In order to obtain survivor benefits under a motor vehicle policy issued by the Saskatchewan Government Insurance Company for the death of a former spouse, the surviving spouse must prove that there is a valid spousal agreement in place at the time of the deceased’s death. An obligation to pay spousal support is not sufficient to entitle the surviving spouse to benefits.

17. November 2005 0

Falasca (Litigation Guardian of) v. Saskatchewan Government Insurance, [2005] S.J. No. 802, Saskatchewan Court of Queen’s Bench

Ms. Falasca cohabited with the deceased insured from 1990 until approximately July of 2001. A child was born into the relationship. The insured was killed in an automobile accident on November 26, 2003. Ms. Falasca applied to the Saskatchewan Government Insurance Company (“SGI”) for death benefits pursuant to the deceased’s policy of automobile insurance. Ms. Falasca was denied status as a surviving spouse pursuant to the policy, benefits were further denied to the child.

Ms. Falasca commenced an action against SGI for payment of surviving spouse benefits. The main issue at trial was whether Ms. Falasca qualified as a surviving spouse within the meaning of s. 2 of the Automobile Accident Insurance Act, R.S.S. 1978 (the “Act”). S. 2(1) states:

2(1) In this Act

(rr) “spouse” means:

(i) the spouse of the insured who is, at the date of the accident, residing with the insured; or

(ii) a person with whom, at the date of the accident, the insured is cohabiting and has cohabited as a spouse:

(A) continuously for a period of not less than two years; or

(B) continuously for a period of not less than one year, if they are parents of a child;

(ss) “surviving spouse” means a spouse of an insured and includes a former spouse of an insured who, at the date of the accident:

(i) had been living separate and apart from the insured for one year or less;

(ii) was receiving spousal support from the insured; or

(iii) had a court order or agreement with the insured entitling that person to spousal support from the insured.

Ms. Falasca would be entitled to benefits if she could establish that she was a former spouse of the insured for a period of in excess of a year and that she was receiving spousal support from the insured, or had a court order or agreement with the insured entitling that person to spousal support.

At trial, Ms. Falasca testified that in 2001, after her relationship with the deceased ended, the deceased paid her money whenever she would phone and ask him for assistance. In addition, she commenced proceedings under the Family Maintenance Act in which she claimed, amongst other things, custody of the child and spousal support of $300 per month. Shortly after the proceedings were commenced, the deceased contacted Ms. Falasca and asked her, “Why are you doing this to me? I help you all the time and will continue to do so. Lawyers are expensive. I am having enough financial problems.” Ms. Falasca testified that her response was to the effect that she guessed that there was no need for her to pursue her action since the deceased was in fact helping her. Ms. Falasca was able to establish a variety of sporadic payments to her from the deceased. Although Ms. Falasca did not pursue her petition under the Family Maintenance Act, the deceased filed papers opposing the claim for spousal support, and the claim for an equal division of family property. Based on the deceased’s opposition to the claim of spousal support, Sandomirsky J. noted that it could be assumed that the deceased was personally aware of, and intended to contest, Ms. Falasca’s claim for spousal support.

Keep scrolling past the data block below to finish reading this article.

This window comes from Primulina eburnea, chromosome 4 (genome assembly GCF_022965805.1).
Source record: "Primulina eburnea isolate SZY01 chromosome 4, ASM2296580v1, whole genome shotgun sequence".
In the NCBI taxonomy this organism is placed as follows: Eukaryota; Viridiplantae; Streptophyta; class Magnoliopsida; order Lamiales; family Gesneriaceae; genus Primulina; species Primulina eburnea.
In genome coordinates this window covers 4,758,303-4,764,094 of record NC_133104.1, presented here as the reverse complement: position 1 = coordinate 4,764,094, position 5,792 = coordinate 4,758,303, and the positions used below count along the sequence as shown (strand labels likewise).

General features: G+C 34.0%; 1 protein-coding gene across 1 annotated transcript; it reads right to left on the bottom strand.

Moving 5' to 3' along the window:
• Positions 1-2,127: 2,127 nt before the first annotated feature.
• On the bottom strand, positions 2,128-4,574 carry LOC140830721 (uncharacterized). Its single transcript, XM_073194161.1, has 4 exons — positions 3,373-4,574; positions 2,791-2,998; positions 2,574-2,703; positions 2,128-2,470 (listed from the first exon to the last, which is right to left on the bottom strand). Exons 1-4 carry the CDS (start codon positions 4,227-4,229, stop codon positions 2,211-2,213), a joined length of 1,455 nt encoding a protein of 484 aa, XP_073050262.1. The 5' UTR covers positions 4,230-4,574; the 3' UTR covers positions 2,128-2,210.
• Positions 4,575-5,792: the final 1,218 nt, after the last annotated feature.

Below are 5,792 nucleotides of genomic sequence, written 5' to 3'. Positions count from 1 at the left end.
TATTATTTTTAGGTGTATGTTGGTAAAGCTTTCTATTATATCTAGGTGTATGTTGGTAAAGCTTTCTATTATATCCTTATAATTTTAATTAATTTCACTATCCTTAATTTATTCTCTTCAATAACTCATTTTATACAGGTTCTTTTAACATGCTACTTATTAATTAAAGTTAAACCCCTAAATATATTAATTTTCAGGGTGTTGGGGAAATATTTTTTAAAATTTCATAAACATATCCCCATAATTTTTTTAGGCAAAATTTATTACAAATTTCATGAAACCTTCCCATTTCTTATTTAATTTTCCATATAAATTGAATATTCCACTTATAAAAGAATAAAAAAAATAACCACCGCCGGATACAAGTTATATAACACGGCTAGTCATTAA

Four letters were exchanged between Ms. Falasca’s lawyer and the deceased’s lawyer with respect to the issue of spousal support. The letters clearly indicate that there was no agreement by the deceased and Ms. Falasca to pay spousal support, and that there was no money paid by the deceased to Ms. Falasca during the course of the six month correspondence that covered those letters.

Sandomirsky J. determined that an agreement requires a consensus ad idem or a meeting of the minds. The evidence did not support Ms. Falasca’s contention that the deceased had agreed to pay her spousal support. To the contrary, it appeared that the deceased disagreed and resisted entering into an agreement of a spousal support with Ms. Falasca.

Sandormirsky J. noted that the Act requires “an agreement with an insured entitling that person to spousal support from the insured”. Such agreement, whether written or verbal, must oblige the insured to pay spousal support and create for the former spouse a reciprocal entitlement enforceable at law. No such agreement existed between Ms. Falasca and the deceased at any time, let alone at the day of the accident. The determination of Ms. Falasca’s claim does not require determination of whether she is entitled to spousal support as a matter of law. The issue to be decided is whether such an agreement was in place at the time that the deceased was killed. Sandomirsky J. concluded that the ad hoc payments of money did not establish that spousal support was being received, nor did the evidence support the finding that an agreement existed which would have obliged the insured to pay spousal support to the Plaintiff. Therefore, the Plaintiff’s claim was dismissed.

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